Wat Phra Kaew, Temple of the Emerald Buddha

The temple is very beautiful and popular to tourists. This style, known as Rattanakosin, is relatively new compared to other temples of Thailand. I had a difficult time taking photos because there were too many tourists walking around. They weren’t the interesting kind of tourists who travel alone or in small groups. Most tourists are part of Asian group tours of about 20 people per group. They tend to stay together and block a large part of a view, making it very hard for me to capture the images of the temple. So I aimed my camera high to avoid having people in the photo.

A Yaksha at Wat Phra Kaew. Think of it as an equivalent of an ogre in Buddhist literature
A Yaksha at Wat Phra Kaew. Think of it as an equivalent of an ogre in Buddhist literature

I like shooting long exposure when the sky is moderately cloudy to show the motion of the clouds. Each picture takes a total of two to eight minutes to take depending on how fast the clouds move. I had to stand next to my camera, in the sun waiting. Had I brought an umbrella with me, I would be less tan.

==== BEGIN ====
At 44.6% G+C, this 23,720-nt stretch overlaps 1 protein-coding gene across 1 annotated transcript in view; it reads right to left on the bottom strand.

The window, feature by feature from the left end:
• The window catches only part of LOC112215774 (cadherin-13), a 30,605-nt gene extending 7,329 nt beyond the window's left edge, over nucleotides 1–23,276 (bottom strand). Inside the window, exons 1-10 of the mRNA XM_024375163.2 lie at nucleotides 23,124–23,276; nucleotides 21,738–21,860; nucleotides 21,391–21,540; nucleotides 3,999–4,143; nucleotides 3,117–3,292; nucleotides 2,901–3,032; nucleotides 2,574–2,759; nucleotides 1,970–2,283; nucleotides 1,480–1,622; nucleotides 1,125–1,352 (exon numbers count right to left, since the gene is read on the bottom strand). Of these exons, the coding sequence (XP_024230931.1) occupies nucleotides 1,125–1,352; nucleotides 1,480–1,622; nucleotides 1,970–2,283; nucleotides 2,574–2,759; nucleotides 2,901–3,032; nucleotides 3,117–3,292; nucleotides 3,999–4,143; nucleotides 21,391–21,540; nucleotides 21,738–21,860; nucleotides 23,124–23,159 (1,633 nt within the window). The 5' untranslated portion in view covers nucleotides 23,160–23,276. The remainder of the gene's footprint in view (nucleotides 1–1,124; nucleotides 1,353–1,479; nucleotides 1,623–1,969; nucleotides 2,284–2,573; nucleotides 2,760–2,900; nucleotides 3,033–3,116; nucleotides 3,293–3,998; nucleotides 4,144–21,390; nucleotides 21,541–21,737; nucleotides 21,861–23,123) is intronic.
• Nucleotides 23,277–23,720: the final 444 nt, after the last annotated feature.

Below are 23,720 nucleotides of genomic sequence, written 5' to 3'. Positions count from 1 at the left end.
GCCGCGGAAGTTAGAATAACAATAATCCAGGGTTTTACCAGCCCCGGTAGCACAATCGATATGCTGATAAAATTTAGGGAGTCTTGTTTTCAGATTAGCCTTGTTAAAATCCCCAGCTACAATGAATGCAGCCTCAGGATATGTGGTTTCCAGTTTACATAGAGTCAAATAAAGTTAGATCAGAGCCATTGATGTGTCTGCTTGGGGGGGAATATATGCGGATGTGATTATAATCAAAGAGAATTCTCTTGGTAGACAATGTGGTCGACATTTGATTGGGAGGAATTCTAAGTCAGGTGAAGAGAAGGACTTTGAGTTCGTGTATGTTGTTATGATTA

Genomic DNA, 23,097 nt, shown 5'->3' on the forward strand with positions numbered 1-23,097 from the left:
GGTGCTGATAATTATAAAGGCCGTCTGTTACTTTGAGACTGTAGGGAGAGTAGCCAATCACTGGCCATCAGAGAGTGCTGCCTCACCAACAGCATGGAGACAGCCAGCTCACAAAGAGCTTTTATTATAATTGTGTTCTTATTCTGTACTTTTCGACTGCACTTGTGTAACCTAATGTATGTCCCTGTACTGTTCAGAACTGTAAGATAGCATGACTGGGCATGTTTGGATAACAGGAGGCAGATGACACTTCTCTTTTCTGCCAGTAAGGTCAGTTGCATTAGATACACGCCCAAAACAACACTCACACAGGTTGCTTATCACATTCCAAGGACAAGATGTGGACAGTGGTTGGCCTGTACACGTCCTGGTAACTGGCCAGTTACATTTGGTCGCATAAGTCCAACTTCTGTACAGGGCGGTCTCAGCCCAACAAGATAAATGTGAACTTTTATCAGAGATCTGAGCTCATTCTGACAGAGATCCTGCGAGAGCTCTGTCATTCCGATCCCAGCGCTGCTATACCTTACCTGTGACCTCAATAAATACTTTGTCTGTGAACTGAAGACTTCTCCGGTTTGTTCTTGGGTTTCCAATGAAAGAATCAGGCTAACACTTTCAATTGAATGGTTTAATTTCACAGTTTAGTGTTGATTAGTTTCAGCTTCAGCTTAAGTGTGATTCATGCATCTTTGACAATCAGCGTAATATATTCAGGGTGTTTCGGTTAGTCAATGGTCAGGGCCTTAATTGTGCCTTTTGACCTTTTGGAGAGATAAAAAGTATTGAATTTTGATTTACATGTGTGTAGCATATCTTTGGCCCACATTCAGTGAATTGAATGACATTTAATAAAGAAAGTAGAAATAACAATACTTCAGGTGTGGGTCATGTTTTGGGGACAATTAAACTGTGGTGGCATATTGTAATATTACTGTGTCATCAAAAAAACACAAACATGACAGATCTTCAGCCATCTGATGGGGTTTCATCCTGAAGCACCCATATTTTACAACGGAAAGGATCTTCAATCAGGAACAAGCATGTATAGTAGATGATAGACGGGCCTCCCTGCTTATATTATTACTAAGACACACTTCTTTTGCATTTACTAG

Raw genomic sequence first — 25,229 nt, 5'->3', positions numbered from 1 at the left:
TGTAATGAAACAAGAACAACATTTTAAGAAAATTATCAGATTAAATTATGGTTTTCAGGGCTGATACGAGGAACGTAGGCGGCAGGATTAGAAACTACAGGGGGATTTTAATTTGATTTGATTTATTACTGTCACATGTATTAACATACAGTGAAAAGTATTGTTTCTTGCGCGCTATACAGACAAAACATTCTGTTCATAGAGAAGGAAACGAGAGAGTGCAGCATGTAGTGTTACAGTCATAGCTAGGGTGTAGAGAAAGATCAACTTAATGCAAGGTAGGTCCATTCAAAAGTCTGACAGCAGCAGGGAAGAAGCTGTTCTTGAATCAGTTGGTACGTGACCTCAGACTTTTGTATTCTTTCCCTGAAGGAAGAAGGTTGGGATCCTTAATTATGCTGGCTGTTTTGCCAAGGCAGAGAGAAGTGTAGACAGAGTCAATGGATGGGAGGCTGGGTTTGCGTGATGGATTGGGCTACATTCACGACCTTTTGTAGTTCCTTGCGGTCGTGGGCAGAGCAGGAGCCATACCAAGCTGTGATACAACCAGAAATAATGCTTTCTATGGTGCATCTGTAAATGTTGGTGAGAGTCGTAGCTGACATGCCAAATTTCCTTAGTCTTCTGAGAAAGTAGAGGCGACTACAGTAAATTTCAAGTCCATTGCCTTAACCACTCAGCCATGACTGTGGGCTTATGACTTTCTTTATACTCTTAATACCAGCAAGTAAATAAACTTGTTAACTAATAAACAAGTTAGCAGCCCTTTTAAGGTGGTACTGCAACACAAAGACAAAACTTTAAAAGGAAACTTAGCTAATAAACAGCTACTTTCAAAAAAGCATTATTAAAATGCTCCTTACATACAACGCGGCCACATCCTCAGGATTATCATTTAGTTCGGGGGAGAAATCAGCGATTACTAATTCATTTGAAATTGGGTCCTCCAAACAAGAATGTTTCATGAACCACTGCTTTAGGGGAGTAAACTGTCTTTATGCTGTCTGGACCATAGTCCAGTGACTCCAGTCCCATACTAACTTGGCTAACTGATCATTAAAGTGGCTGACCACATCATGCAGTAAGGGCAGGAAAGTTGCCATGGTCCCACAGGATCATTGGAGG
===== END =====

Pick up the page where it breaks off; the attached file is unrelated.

Wat Phra Kaew
Wat Phra Kaew
Wat Phra Kaew
Wat Phra Kaew

I wish I could spend more time here. I will have to go back to explore the temple’s interior. If you plan to go, dress conservatively and prepare for the heat. There is a checkpoint at the entrance for bags.

Wat Pho, Temple of the Reclining Buddha

Located directly south of Wat Phra Kaew, Wat Pho is just as beautiful. Wat Pho is the oldest temple in Bangkok. For me, the highlight of this place is the stupas. They have incredible details on their surface. Their styles are also different from one another.

A reflecting roof of Wat Pho. The star naturally appeared by using star filter in front of a camera lens.